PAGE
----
We reported in March of this year that Illinois approved a pilot program for medical marijuana. In our article, The business of medical marijuana in Illinois: stay tuned, attorney, Michael V. Favia stated in response to the new law, “I think this is a fast moving business opportunity with huge potential for those who can get it up and going as soon as possible. Our firm has already been contacted by several interested parties and we have commenced preparation of the documents necessary to initiate the process. In the meantime, there’s an extensive amount of complexity involved in securing these marijuana outlets, which requires the necessary expertise and the appropriate staff to move it along quickly. Many, if not most, interested parties have already commenced taking steps in a business that looks to be very lucrative if operated correctly.”
The regulations are still being established and the program is not active yet.
Today certain segments of the regulatory scheme are still underway with the agencies involved in overseeing the policy and processes involved in the Medical Cannabis Pilot Program, the Illinois Department of Agriculture (“IDOA”), the Illinois Department of Financial and Professional Regulation (“IDFPR”), the Illinois Department of Public Health (“IDPH”) and the Illinois Department of Revenue (“IDOR”)[i].
Since the pilot program became law January 1, 2014, the IDFPR has been warning the public to wait for the green light on cannabis clinics. On July 15, 2014, a legislative committee approved proposed regulations for growing, dispensing and registering patients under the Act, the IDFPR has not issued any licenses to grow or dispense medical marijuana. In fact, the physician certification forms are not available yet. The forms for physician, patient and caregiver certifications are scheduled to be available sometime this August.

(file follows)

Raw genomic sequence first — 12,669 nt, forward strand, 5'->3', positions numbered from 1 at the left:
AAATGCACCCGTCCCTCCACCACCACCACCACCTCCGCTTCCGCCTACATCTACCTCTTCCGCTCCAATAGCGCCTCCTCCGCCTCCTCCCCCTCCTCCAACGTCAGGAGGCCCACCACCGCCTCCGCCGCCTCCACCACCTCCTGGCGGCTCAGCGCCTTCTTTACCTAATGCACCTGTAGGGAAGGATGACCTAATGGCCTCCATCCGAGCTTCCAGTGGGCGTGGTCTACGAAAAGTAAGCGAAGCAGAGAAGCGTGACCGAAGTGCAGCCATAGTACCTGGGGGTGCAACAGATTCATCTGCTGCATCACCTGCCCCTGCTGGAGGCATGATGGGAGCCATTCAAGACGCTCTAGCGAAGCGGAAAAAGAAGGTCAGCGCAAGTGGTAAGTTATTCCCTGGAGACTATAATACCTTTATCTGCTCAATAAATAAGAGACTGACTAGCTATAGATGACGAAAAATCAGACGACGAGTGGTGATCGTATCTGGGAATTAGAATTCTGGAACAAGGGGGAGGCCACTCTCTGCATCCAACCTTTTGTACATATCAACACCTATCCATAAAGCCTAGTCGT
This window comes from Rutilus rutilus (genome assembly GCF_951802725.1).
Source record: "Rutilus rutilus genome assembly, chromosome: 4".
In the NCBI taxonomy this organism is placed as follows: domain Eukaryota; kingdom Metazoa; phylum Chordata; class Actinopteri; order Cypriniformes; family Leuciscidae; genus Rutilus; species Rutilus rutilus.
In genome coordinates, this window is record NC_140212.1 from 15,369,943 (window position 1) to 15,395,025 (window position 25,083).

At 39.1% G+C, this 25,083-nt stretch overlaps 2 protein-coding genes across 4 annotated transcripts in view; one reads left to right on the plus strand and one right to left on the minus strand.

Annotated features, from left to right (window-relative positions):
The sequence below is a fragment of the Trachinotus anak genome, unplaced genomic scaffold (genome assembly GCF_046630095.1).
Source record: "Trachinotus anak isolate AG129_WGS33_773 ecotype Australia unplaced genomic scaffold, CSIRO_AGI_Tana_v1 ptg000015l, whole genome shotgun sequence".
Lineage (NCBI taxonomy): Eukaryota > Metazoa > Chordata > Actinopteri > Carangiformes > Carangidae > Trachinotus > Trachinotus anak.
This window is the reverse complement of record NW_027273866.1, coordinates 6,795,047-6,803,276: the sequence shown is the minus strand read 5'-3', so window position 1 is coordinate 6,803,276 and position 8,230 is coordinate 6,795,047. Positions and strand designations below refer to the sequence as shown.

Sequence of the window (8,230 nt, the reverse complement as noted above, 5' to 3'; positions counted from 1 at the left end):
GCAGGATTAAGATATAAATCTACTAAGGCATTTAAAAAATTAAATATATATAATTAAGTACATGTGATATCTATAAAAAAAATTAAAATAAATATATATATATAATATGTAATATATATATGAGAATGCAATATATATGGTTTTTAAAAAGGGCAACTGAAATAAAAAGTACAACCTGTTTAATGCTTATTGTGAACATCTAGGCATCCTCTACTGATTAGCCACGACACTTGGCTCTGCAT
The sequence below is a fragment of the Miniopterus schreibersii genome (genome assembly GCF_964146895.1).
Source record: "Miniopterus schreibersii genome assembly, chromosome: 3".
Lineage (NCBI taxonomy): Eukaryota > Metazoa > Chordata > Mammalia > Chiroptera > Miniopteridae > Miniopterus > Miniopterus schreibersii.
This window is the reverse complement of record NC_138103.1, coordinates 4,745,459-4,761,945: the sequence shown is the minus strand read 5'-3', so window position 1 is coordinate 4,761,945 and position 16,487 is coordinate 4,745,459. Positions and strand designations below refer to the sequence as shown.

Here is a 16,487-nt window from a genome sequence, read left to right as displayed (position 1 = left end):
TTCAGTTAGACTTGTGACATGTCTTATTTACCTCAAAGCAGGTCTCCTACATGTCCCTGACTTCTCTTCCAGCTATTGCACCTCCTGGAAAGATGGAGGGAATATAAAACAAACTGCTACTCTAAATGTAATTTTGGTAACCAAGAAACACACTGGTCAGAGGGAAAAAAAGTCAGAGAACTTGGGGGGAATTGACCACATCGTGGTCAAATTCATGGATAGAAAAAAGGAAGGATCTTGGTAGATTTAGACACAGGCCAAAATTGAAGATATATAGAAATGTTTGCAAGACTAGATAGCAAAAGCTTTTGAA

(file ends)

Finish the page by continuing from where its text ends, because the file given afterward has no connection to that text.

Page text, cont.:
It is illegal to operate or doing business with any dispensary before the law allows.
A formal complaint was recently filed against Dr. Joseph Starkman, “for establishing a cannabis clinic and operating that clinic in violation of both the Compassionate Use of Medical Cannabis Act and the Medical Practice Act,” according to recent reports and warnings by the IDFPR[ii].
Dr. Starkman, according to the IDFPR complaint, opened a cannabis clinic and in late 2013, he required a 79-year old patient to pay a fee in the amount of $250 prior to an office visit. The doctor then met with his patient and reviewed medical records showing he was diagnosed with glaucoma. Dr. Starkman, without performing an eye exam, declared his patient eligible for medical marijuana and sent him home to wait for an official certificate to come in the mail, for use at Illinois-licensed dispensaries.
To read more about this case, you may review the IDFPR press release and the official complaint against Dr. Starkman and the alleged certificate offered to his patient. The prayer for relief from the Court in the complaint is for the suspension and/or revocation of Dr. Starkman’s Physician and Surgeon License and to be otherwise disciplined.
Any conduct that violates the laws governing a licensed professional practice can cause the loss or suspension of the individual’s license to practice their craft. Michael V. Favia and Associates advises and represents professional license holders and applicants. Michael V. Favia & Associates are available to help and meet for client consultations with offices conveniently located in the Chicago Loop, Northwest side and suburbs so you can schedule a discrete meeting with an attorney at your convenience and discretion. For more about Michael V. Favia & Associates’ professional licensing work, please visit www.IL-Licensing.com and feel free to “Like” the firm on Facebook and “Follow” the firm on Twitter.
[i] Law Firm of Michael V. Favia & Associates in Chicago, Illinois Medical Cannabis Pilot Program: Implementation Update #3.
[ii] eNews Park Forest, Regulators Charge Chicago Area Doctor with Cannabis Violations. Jul. 28, 2014.